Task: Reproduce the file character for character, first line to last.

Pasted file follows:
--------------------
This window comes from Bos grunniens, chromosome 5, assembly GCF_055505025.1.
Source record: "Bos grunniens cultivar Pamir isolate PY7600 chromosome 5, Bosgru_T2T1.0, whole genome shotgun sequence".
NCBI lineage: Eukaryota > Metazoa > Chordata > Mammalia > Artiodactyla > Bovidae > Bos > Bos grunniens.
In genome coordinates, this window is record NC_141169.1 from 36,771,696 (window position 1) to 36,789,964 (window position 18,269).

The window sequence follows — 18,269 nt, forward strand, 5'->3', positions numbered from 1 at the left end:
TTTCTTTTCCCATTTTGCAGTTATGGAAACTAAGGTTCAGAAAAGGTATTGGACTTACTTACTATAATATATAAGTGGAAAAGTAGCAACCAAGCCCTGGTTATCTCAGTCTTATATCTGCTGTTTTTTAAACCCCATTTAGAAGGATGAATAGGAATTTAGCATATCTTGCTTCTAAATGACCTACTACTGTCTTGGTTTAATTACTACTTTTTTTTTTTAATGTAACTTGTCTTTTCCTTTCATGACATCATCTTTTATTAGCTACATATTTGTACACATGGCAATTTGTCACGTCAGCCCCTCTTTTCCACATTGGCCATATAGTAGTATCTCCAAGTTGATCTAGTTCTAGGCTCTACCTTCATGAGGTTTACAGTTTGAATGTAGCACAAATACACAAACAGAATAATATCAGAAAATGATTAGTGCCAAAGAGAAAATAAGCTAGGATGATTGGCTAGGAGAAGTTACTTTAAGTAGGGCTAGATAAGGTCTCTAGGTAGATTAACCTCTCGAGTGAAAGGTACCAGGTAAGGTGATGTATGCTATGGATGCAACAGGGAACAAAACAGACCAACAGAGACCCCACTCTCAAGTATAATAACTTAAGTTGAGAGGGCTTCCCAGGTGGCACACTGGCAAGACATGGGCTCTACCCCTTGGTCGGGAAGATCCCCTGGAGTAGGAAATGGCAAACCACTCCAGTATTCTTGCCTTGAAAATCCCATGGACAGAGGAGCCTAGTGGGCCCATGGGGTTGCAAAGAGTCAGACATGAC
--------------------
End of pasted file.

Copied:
This window comes from Bos grunniens, chromosome 5, assembly GCF_055505025.1.
Source record: "Bos grunniens cultivar Pamir isolate PY7600 chromosome 5, Bosgru_T2T1.0, whole genome shotgun sequence".
NCBI lineage: Eukaryota > Metazoa > Chordata > Mammalia > Artiodactyla > Bovidae > Bos > Bos grunniens.
In genome coordinates, this window is record NC_141169.1 from 36,771,696 (window position 1) to 36,789,964 (window position 18,269).

The window sequence follows — 18,269 nt, forward strand, 5'->3', positions numbered from 1 at the left end:
TTTCTTTTCCCATTTTGCAGTTATGGAAACTAAGGTTCAGAAAAGGTATTGGACTTACTTACTATAATATATAAGTGGAAAAGTAGCAACCAAGCCCTGGTTATCTCAGTCTTATATCTGCTGTTTTTTAAACCCCATTTAGAAGGATGAATAGGAATTTAGCATATCTTGCTTCTAAATGACCTACTACTGTCTTGGTTTAATTACTACTTTTTTTTTTTAATGTAACTTGTCTTTTCCTTTCATGACATCATCTTTTATTAGCTACATATTTGTACACATGGCAATTTGTCACGTCAGCCCCTCTTTTCCACATTGGCCATATAGTAGTATCTCCAAGTTGATCTAGTTCTAGGCTCTACCTTCATGAGGTTTACAGTTTGAATGTAGCACAAATACACAAACAGAATAATATCAGAAAATGATTAGTGCCAAAGAGAAAATAAGCTAGGATGATTGGCTAGGAGAAGTTACTTTAAGTAGGGCTAGATAAGGTCTCTAGGTAGATTAACCTCTCGAGTGAAAGGTACCAGGTAAGGTGATGTATGCTATGGATGCAACAGGGAACAAAACAGACCAACAGAGACCCCACTCTCAAGTATAATAACTTAAGTTGAGAGGGCTTCCCAGGTGGCACACTGGCAAGACATGGGCTCTACCCCTTGGTCGGGAAGATCCCCTGGAGTAGGAAATGGCAAACCACTCCAGTATTCTTGCCTTGAAAATCCCATGGACAGAGGAGCCTAGTGGGCCCATGGGGTTGCAAAGAGTCAGACATGAC